Donald Trump on Elections Canada's disavowal of voting machines: 'THIS SAYS IT ALL'

·2 min read

WASHINGTON, D.C. — A tweet seeking to distance Elections Canada from the use of electronic voting equipment has earned a like from the president of the United States. 

Despite a lack of evidence, Donald Trump is accusing a Canadian maker of vote-counting machines of conspiring against him in the Nov. 3  presidential election. 

He's now dragged Canada's independent elections administrator into the fray. 

Elections Canada tweeted Monday that it has never used tabulation equipment made by Dominion Voting Systems or anyone else in its 100-year history. 

Trump retweeted the agency today in an effort to further cast doubt on the company, which was founded by Canadian partners and has offices in Toronto and Denver. 

Dominion officials have categorically denied the president's claims. 

"THIS SAYS IT ALL," Trump tweeted Tuesday after Elections Canada pointed out that it only uses paper ballots that are counted by hand. 

"Elections Canada does not use Dominion Voting Systems," the agency's Monday tweet read. "We do not use machines to count ballots."

Elections Canada issued another tweet Tuesday pointing out that Monday's posting was only intended to note they don't use vote-counting machines "and should not be construed as anything other than that."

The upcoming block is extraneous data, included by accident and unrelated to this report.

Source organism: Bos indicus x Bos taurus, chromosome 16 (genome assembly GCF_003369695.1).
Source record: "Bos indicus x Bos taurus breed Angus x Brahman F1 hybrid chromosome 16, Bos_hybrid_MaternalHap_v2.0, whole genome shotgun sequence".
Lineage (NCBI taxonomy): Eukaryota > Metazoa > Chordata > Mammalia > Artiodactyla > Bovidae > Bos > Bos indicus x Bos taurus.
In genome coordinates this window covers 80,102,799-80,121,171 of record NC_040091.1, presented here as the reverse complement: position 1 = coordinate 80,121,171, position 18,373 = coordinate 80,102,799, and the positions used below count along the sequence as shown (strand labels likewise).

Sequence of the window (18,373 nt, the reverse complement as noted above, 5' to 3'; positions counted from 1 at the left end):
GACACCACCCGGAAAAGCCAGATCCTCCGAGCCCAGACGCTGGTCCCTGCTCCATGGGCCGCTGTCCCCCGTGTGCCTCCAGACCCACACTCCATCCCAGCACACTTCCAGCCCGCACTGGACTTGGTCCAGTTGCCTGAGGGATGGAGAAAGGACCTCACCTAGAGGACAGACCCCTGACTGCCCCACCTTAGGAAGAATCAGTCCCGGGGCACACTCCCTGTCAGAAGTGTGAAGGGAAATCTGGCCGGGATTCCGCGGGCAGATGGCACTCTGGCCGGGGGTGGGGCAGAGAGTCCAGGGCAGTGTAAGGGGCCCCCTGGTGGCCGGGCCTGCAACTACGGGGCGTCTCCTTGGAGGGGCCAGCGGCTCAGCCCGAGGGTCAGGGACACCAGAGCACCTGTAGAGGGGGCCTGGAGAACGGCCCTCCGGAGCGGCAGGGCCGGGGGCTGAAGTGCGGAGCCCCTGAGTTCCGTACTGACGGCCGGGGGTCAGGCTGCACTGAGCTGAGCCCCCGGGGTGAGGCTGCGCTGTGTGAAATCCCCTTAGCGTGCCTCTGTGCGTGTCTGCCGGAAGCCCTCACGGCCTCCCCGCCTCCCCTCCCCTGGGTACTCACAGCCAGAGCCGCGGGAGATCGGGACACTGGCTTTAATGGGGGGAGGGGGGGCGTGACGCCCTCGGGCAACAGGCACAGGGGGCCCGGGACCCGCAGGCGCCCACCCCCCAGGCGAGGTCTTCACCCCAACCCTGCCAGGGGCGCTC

Dominion, founded in Toronto in the aftermath of the voting debacle that followed the 2000 U.S. election, has been pushing back hard against spiralling conspiracy theories fuelled by the president, his supporters and Trump-friendly media outlets.  

"Dominion Voting Systems categorically denies false assertions about vote-switching issues with our voting systems," the company declares in an all-caps headline on its website. 

"An unsubstantiated claim about the deletion of 2.7 million pro-Trump votes that was posted on the internet and spread on social media has been taken down and debunked by independent fact-checkers."

The website also cites last week's declaration by the cybersecurity wing of the Department of Homeland Security that the 2020 election was "the most secure in American history." 

Despite failing to win the necessary number of electoral votes and falling more than five million votes short of Democratic challenger Joe Biden, Trump has steadfastly refused to concede the election. 

Biden, for his part, has called Trump's intransigence "embarrassing" and warned Monday that the current administration's refusal to co-operate with his transition team could worsen the death toll from the COVID-19 pandemic.  

This report by The Canadian Press was first published Nov. 17, 2020.

The Canadian Press